MADISON, Wis. - Can your boss mandate you get the COVID-19 vaccine? Wisconsin business owners are figuring out their policies as the state prepares to open eligibility to all on May 1.
As of Wednesday, March 24, Wisconsin had administered 2.4 million COVID-19 vaccine doses, as a bill works its way through the Legislature that states a boss could not mandate vaccines.
The Assembly passed it 59-35 -- with all Republicans for it and all Democrats opposed.
At Inpro Corporation in Muskego, they’re not mandating a COVID-19 vaccination.
"We have enough employees that aren’t too happy about the fact that they are mandated to wear masks. To mandate that they get vaccinated as a condition of employment," said Phil Ziegler, CEO. "I think is just a little bit over the top."
Instead, Ziegler is setting an example -- getting the shot himself and rewarding workers who get fully vaccinated -- offering a day off.
"We’re just trying to educate people," said Ziegler. "It’s good for you. Let’s get it done. Get another day off. So that’s our position, but we’re not mandating it."
Employers could use another incentive from the recent COVID-19 relief bill, signed by President Biden. It allows employers the option to offer emergency paid sick leave, which would be reiumbursed to the employer through a tax credit.
"Effective April 1, employees will get another 80 hours of that leave, and that kind of leave can be used for getting the vaccine, for any ill effects related to the vaccine, and employers have the right (they don’t have to), the right to do that," said employment law attorney Mark Goldstein.
Wisconsin law currently allows employers to mandate workers get a vaccination with exemptions for medical reasons or religious beliefs.
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Goldstein says it's tricky.
"There’s only so far you can go," said Goldstein. "First of all, you can get into the ADA and disability-related conversations, but the other is you get into this uncomfortable conversation about prying about someone’s religious feelings and sincerely-held beliefs, so that is a challenge and our advice to clients is to ask those questions, but only go so far."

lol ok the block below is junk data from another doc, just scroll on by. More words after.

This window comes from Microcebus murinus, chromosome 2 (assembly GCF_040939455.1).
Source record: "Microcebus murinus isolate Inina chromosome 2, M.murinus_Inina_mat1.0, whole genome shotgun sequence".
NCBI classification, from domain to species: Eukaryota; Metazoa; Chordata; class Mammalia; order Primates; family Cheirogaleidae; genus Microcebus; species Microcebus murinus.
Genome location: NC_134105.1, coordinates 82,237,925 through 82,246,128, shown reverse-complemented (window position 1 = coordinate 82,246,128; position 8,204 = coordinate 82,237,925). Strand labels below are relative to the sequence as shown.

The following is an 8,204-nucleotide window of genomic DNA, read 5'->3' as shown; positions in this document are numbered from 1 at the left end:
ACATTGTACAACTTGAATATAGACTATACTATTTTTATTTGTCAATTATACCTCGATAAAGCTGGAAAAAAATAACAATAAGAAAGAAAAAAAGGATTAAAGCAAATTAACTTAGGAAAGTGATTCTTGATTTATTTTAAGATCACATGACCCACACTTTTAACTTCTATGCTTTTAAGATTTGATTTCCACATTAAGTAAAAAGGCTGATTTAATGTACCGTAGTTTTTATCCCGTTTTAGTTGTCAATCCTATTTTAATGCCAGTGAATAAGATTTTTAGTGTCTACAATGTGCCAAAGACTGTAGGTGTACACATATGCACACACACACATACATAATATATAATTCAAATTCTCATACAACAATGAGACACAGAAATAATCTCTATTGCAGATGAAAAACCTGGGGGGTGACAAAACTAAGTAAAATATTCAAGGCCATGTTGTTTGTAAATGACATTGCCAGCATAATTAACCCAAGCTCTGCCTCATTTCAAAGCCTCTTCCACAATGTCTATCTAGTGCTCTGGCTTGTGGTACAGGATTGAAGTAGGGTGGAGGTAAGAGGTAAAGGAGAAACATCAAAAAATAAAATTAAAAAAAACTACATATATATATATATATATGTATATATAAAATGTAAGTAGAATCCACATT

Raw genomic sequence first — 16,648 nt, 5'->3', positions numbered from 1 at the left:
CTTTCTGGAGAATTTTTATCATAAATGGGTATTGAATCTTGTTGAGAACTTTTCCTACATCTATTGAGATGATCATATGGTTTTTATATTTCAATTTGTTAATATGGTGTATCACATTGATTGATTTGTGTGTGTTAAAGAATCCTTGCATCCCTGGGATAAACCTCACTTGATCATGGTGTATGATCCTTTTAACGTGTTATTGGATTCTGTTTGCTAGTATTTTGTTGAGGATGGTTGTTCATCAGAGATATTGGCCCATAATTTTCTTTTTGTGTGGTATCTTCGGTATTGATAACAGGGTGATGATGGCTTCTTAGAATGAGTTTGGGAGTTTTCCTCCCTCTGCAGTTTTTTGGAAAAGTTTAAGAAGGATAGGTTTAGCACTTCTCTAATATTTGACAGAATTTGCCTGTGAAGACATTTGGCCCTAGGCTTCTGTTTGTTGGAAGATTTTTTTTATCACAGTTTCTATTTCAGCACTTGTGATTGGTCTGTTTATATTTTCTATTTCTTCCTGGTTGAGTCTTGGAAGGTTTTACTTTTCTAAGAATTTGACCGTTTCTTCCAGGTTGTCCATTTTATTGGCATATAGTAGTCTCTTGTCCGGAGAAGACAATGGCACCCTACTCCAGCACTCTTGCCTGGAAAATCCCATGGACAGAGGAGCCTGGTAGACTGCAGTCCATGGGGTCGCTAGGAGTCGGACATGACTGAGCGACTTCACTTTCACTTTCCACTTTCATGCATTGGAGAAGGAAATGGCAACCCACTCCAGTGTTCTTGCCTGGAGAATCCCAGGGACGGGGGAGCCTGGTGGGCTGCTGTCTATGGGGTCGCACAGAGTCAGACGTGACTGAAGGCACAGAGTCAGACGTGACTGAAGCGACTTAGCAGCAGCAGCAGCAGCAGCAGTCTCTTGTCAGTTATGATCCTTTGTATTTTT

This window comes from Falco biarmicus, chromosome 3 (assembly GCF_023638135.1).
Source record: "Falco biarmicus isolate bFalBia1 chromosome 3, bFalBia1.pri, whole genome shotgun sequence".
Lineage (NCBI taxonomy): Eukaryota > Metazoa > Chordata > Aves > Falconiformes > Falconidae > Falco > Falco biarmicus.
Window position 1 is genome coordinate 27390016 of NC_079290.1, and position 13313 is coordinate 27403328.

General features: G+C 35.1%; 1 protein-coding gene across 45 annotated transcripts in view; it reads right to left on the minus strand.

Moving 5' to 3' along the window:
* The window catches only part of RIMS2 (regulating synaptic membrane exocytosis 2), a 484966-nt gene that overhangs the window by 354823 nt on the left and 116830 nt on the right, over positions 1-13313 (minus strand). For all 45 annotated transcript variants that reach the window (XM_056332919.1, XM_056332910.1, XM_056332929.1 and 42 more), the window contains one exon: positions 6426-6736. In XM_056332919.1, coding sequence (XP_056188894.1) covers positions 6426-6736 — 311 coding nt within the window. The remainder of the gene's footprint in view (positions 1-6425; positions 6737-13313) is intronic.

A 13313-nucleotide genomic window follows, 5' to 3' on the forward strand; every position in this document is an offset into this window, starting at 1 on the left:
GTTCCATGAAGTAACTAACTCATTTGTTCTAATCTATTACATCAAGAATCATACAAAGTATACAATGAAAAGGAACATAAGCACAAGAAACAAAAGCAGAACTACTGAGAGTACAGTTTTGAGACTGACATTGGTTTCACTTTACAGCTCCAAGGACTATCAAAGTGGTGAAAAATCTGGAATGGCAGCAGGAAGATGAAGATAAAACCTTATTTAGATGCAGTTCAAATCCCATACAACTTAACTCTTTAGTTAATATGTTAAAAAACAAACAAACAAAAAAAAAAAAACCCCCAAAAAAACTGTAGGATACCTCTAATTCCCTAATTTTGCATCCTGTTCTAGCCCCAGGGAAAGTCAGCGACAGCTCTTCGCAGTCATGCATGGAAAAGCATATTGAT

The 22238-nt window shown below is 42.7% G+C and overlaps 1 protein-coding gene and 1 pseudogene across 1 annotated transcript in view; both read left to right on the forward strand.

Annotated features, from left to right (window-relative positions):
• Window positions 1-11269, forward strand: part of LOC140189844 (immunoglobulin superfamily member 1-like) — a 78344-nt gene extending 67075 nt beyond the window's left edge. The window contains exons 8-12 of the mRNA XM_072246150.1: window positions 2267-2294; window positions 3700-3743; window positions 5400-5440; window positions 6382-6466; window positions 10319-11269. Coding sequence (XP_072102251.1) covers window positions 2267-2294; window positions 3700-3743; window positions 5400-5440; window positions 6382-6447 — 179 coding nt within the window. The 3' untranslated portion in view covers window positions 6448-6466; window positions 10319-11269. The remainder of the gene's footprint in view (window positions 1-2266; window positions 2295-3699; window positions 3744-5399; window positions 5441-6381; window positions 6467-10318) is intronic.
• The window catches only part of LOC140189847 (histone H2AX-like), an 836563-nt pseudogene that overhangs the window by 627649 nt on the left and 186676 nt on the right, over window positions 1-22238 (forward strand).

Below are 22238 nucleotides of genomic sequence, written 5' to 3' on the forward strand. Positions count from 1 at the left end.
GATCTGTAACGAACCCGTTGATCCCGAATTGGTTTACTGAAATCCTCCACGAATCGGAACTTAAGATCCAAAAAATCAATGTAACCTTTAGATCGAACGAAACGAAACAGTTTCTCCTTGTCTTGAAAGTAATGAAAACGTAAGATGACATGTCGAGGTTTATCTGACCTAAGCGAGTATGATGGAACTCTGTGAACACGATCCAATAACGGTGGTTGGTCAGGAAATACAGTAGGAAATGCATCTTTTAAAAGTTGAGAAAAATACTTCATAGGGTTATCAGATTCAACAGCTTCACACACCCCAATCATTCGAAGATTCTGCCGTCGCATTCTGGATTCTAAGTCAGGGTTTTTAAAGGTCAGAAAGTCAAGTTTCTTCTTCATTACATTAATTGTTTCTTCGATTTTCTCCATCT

The FDA is allowing the COVID-19 vaccines under Emergency Use Authorization, which means people can refuse, but employment law experts tell FOX6 News that bosses could still require it to return to work. The complex issue could lead to legal challenges.
The CDC puts the burden on states, advising: "...whether a state, local government, or employer, for example, may require or mandate COVID-19 vaccination is a matter of state or other applicable law."
Both chambers passed a second bill to stop Wisconsin health officials from mandating COVID-19 vaccination. Gov. Tony Evers has not said if he plans to sign it.
"I can assure you the state has no intention of mandating the vaccine," said Wisconsin Department of Health Services Deputy Secretary Julie Willems Van Dijk at a press briefing Monday, Dec. 14. "What private employers do will be up to each employer."
A spokesman said the Milwaukee Health Department "has never advanced any plan to mandate COVID vaccinations. That has always been seen as a personal choice."
The Wisconsin Nurses Association is opposed to the bill, saying "it does not assist health care employers in assuring the safety of nurses and their patients. We would like to see the use of the current statute that allows for medical reason, religious and personal conviction instead."
On the other side, supporting the bill to stop employers from mandating the vaccine are groups Wisconsin Family Action, Pro-Life Wisconsin and Vaccine Choice Wisconsin. The latter group's website says, "Our State. Our Rights. We have worked hard in Wisconsin to protect our right to choose what goes into our and our children’s bodies. But this battle is far from over. We MUST keep fighting for vaccine choice not only for our children, but for us as adults too."
The bill to stop employer COVID-19 vaccinations would still need to go to the Wisconsin Senate before it would head to the governor’s desk. The Senate is not back in session until the middle of April. Republican senators plan to talk about the bill in private meetings in the coming weeks.